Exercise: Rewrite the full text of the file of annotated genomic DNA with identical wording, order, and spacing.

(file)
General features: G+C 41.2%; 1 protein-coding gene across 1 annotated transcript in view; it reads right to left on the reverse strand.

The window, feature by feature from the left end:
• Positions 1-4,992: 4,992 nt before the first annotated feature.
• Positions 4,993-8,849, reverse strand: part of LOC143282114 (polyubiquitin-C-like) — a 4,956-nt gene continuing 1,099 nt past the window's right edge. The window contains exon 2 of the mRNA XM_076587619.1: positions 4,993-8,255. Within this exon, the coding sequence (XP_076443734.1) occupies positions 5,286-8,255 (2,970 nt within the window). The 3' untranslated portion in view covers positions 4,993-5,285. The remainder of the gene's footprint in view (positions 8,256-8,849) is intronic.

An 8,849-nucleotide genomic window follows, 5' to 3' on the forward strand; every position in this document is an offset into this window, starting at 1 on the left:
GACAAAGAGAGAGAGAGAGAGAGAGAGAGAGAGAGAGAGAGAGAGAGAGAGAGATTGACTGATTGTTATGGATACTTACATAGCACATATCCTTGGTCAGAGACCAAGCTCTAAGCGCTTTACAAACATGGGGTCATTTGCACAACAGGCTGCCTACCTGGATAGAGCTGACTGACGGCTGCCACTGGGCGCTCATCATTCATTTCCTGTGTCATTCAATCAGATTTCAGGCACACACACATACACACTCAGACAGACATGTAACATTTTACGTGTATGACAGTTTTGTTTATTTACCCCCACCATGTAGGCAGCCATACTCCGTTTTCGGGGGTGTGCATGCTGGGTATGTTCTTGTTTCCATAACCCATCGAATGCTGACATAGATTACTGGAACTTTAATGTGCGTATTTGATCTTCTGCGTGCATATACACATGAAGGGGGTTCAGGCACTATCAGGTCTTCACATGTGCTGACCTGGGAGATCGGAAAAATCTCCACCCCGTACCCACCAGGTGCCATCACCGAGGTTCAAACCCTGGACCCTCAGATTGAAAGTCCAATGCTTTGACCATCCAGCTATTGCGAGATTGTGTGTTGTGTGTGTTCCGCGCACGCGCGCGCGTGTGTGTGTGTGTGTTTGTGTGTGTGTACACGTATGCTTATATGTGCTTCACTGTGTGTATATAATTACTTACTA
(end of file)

General features: G+C 41.2%; 1 protein-coding gene across 1 annotated transcript in view; it reads right to left on the reverse strand.

The window, feature by feature from the left end:
• Positions 1-4,992: 4,992 nt before the first annotated feature.
• Positions 4,993-8,849, reverse strand: part of LOC143282114 (polyubiquitin-C-like) — a 4,956-nt gene continuing 1,099 nt past the window's right edge. The window contains exon 2 of the mRNA XM_076587619.1: positions 4,993-8,255. Within this exon, the coding sequence (XP_076443734.1) occupies positions 5,286-8,255 (2,970 nt within the window). The 3' untranslated portion in view covers positions 4,993-5,285. The remainder of the gene's footprint in view (positions 8,256-8,849) is intronic.

An 8,849-nucleotide genomic window follows, 5' to 3' on the forward strand; every position in this document is an offset into this window, starting at 1 on the left:
GACAAAGAGAGAGAGAGAGAGAGAGAGAGAGAGAGAGAGAGAGAGAGAGAGAGATTGACTGATTGTTATGGATACTTACATAGCACATATCCTTGGTCAGAGACCAAGCTCTAAGCGCTTTACAAACATGGGGTCATTTGCACAACAGGCTGCCTACCTGGATAGAGCTGACTGACGGCTGCCACTGGGCGCTCATCATTCATTTCCTGTGTCATTCAATCAGATTTCAGGCACACACACATACACACTCAGACAGACATGTAACATTTTACGTGTATGACAGTTTTGTTTATTTACCCCCACCATGTAGGCAGCCATACTCCGTTTTCGGGGGTGTGCATGCTGGGTATGTTCTTGTTTCCATAACCCATCGAATGCTGACATAGATTACTGGAACTTTAATGTGCGTATTTGATCTTCTGCGTGCATATACACATGAAGGGGGTTCAGGCACTATCAGGTCTTCACATGTGCTGACCTGGGAGATCGGAAAAATCTCCACCCCGTACCCACCAGGTGCCATCACCGAGGTTCAAACCCTGGACCCTCAGATTGAAAGTCCAATGCTTTGACCATCCAGCTATTGCGAGATTGTGTGTTGTGTGTGTTCCGCGCACGCGCGCGCGTGTGTGTGTGTGTGTTTGTGTGTGTGTACACGTATGCTTATATGTGCTTCACTGTGTGTATATAATTACTTACTA